Online Physician Profiles Include Patient Feedback
Currently, Rush is one of the few medical centres in the United States to make this information available to potential patients. This initiative reflects the growing trend in healthcare towards increased transparency. “We want to embrace that trend, because we believe that information will empower patients who are making important decisions and simultaneously inspire us to be the best we can be on their behalf,” said Anthony Perry, MD, vice president of ambulatory (outpatient) care and population health at Rush.
Each year, Rush collects feedback from approximately 17,000 patients who receive mail or email surveys following an appointment. The survey includes more than 30 questions asking patients for feedback about their care and service, including 10 that focus on their care provider. Rush will make available patient feedback about any physician for whom the Medical Center has received 30 or more surveys in a rolling one-year period.
Patient feedback is presented in the form of stars, ranging from one star for a “very poor” evaluation to five stars for “very good.” All patient responses to the survey are included in determining the number of stars each physician receives. None have been excluded or removed.
The overall number of stars a physician receives appears on the main page of his or her profile. Clicking the “Patient Feedback” tab on that page takes a viewer to a page with the doctor's cumulative score on each of the 10 questions.
The questions are about factors such as the care provider’s friendliness, explanations of the care, level of concern and understandability. “These aspects of care are what patients notice first and most about their physicians, and we want to be accountable to our patients for how we treat them,” explained Dr. Perry, who is a specialist in geriatric medicine and was among the first group of Rush physicians whose profiles include patient feedback.
Dr. Perry hopes that making the patient feedback available will make it easier for patients to choose doctors that will be a good fit for them. He also believes it will help show patients the commitment Rush physicians have to providing a high quality patient experience. “We accept our patients’ feedback as valuable information that’s collected in a very structured and standardised way,” he said.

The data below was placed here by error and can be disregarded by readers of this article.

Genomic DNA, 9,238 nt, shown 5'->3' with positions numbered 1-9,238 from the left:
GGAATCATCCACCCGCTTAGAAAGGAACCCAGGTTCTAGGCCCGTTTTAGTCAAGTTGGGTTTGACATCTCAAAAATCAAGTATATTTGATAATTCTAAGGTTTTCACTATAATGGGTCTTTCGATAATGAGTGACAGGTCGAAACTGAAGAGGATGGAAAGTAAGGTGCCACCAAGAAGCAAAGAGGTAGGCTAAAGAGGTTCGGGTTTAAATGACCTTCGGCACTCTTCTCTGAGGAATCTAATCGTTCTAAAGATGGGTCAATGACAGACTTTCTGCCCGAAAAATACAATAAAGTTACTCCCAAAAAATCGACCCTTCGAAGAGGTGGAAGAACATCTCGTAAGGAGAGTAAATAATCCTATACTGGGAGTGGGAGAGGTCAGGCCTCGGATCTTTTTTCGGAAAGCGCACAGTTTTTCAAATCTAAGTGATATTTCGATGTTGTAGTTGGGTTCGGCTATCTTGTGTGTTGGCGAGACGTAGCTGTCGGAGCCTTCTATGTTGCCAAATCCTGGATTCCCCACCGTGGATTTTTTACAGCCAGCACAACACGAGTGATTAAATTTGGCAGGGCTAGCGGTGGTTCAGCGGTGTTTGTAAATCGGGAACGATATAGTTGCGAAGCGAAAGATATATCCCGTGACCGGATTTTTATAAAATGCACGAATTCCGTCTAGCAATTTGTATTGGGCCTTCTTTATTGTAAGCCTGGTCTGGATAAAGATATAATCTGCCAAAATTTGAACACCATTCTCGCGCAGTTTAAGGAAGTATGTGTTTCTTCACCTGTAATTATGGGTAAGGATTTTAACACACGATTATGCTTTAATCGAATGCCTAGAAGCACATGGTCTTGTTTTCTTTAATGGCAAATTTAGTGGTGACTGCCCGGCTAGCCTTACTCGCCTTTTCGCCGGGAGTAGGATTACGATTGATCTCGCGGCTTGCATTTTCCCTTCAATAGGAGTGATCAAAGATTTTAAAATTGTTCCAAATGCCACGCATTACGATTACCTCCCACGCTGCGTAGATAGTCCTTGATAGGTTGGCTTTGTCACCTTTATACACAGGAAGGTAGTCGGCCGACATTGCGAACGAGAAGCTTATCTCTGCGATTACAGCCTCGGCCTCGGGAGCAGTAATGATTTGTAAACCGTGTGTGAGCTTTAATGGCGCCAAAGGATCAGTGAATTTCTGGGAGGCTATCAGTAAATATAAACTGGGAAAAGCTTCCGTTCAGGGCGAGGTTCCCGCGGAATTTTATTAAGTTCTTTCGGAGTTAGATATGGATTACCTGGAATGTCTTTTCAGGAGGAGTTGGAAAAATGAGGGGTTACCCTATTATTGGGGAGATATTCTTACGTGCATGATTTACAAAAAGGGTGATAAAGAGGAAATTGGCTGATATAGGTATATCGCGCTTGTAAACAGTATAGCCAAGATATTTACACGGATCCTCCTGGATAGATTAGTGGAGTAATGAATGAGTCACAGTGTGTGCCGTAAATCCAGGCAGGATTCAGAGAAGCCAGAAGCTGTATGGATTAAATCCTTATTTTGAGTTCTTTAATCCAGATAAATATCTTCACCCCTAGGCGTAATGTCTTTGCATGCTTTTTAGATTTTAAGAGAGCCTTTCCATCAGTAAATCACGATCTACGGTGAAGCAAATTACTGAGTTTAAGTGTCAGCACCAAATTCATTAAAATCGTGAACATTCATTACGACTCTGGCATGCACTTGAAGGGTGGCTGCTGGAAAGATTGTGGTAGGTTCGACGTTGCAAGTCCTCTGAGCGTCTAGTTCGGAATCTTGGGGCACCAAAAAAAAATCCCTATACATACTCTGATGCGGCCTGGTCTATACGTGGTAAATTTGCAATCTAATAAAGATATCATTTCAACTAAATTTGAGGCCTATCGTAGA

The patient surveys are conducted by Press Ganey Associates, Inc. in South Bend, Indiana, which is the largest independent research firm conducting patient surveys for U.S. hospitals.
The addition of patient feedback enhances the wealth of information about physicians at Rush that is already available in the “Find a Doctor” section. The physician profile pages include information about each physician’s education, training and clinical subspecialties and interests. They also may include research interests and lists of scholarly publications. Many of the profiles also feature video interviews with the doctors as well.
Patient survey evaluations improved among physicians at the University of Utah Hospitals in Salt Lake City after 2012, when it became the first U.S. hospital to put patient feedback online. Only three other U.S. hospitals have followed suit to date.
Source: Rush University Medical Center
Image Credit: Rush University Medical Center
Published on : Sat, 21 Feb 2015
Print as PDF
The HAMILTON-C3 ventilator is a modular high-end ventilation solution for all patient groups. Offering a number of unique features, the HAMILTON-C3 is one of the first ventilators featuring the “Ventilation Autopilot” INTELLiVENT-ASV®. The HAMILTON-C3’s...
The HAMILTON-T1 combines for the first time the functionality of a fully featured intensive care unit ventilator with the compactness and ruggedness required for transport. This is why the HAMILTON-T1 enables you to provide optimal ventilation therapy...
The fully featured ICU ventilator, HAMILTON-MR1, guarantees uncompromised continuous ventilation care from the ICU to the MRI scanner and back. Its reliability and high performance, with advanced lung-protective strategies and patient-adaptive modes,...